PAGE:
US 6424531 B1 Abstract Heat sinks are provided that achieve very high convective heat transfer surface per unit volume. These heat sinks comprise a spreader plate, at least three fins arranged radially around the spreader plate and an array of porous reticulated foam blocks that fills the space between adjacent fins.
Claims(19) 1. A heat sink for electrical or electronic components comprising:
a heat spreader plate having a first surface and a second surface in which said first surface includes a recessed area having a volumetric space suitable for connecting and recessing a computer chip and in which said second surface includes a flat area;
at least three heat conducting fins having equal heights and lengths corresponding to the radial lengths necessary to span the distance from the center of said spreader plate to the edge of said flat area and positioned adjacent to one another in a substantially radial configuration that are connected substantially perpendicular to said flat area of said second surface of said heat spreader plate; and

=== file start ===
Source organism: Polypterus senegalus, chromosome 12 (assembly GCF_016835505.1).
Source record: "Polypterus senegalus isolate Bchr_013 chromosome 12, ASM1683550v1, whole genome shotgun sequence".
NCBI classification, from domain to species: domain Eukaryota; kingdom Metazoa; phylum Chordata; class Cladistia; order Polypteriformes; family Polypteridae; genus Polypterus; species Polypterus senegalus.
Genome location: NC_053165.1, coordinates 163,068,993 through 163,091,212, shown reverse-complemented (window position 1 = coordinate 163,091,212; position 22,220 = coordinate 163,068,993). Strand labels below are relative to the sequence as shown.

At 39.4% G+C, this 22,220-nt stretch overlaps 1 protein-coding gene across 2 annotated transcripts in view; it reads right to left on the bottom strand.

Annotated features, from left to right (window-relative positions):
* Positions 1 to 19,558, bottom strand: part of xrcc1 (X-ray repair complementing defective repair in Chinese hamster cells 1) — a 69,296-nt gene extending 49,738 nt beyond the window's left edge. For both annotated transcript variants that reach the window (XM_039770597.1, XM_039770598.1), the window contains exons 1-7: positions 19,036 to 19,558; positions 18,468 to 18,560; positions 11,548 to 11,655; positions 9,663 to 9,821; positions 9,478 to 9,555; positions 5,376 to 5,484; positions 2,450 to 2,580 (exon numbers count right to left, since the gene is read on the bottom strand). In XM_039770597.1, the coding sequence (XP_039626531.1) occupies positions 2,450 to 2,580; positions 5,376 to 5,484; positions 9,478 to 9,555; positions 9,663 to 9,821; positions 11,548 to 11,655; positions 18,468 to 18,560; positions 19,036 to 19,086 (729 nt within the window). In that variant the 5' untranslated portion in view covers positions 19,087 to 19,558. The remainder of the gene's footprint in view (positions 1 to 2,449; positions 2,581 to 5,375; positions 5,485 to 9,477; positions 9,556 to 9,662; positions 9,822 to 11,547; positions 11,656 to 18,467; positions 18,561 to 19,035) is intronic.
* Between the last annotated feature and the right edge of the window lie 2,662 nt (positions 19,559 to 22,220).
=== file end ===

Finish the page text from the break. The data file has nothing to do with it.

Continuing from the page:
an array of heat conducting reticulated foam blocks having heights about equal to said fins that are positioned in-between at least two adjacent radial fins wherein said foam blocks between said at least two adjacent radial fins are spaced one from another in a like radial direction such that each two adjacent ones of said foam blocks define a gap therebetween.
2. A heat sink of
3. A heat sink of
4. A heat sink of
where,
k is the thermal conductivity of the flowing fluid, Btu/ft s ° F.
a is the radial distance measured from the center of the spreader plate to its edge, ft
ρ is the density of the flowing fluid lb
_{m}/ft^{3 } c
_{p }is the isobaric specific heat of the flowing fluid, Btu/lb_{m }° F. u
_{m }is the mean velocity of the flowing fluid, ft/s β is a dimensionless number having a value in the range of 0.01 to 0.10.
5. A heat sink of
where,
k
_{f }is the thermal conductivity of the selected fin material, Btu/ft s ° F. δ
_{f }is the fin thickness, ft h is the convective heat transfer coefficient for the foam-filled space bounded by the fins and the spreader plate, Btu/ft
^{2 }s ° F., and where h is given by the formula, where,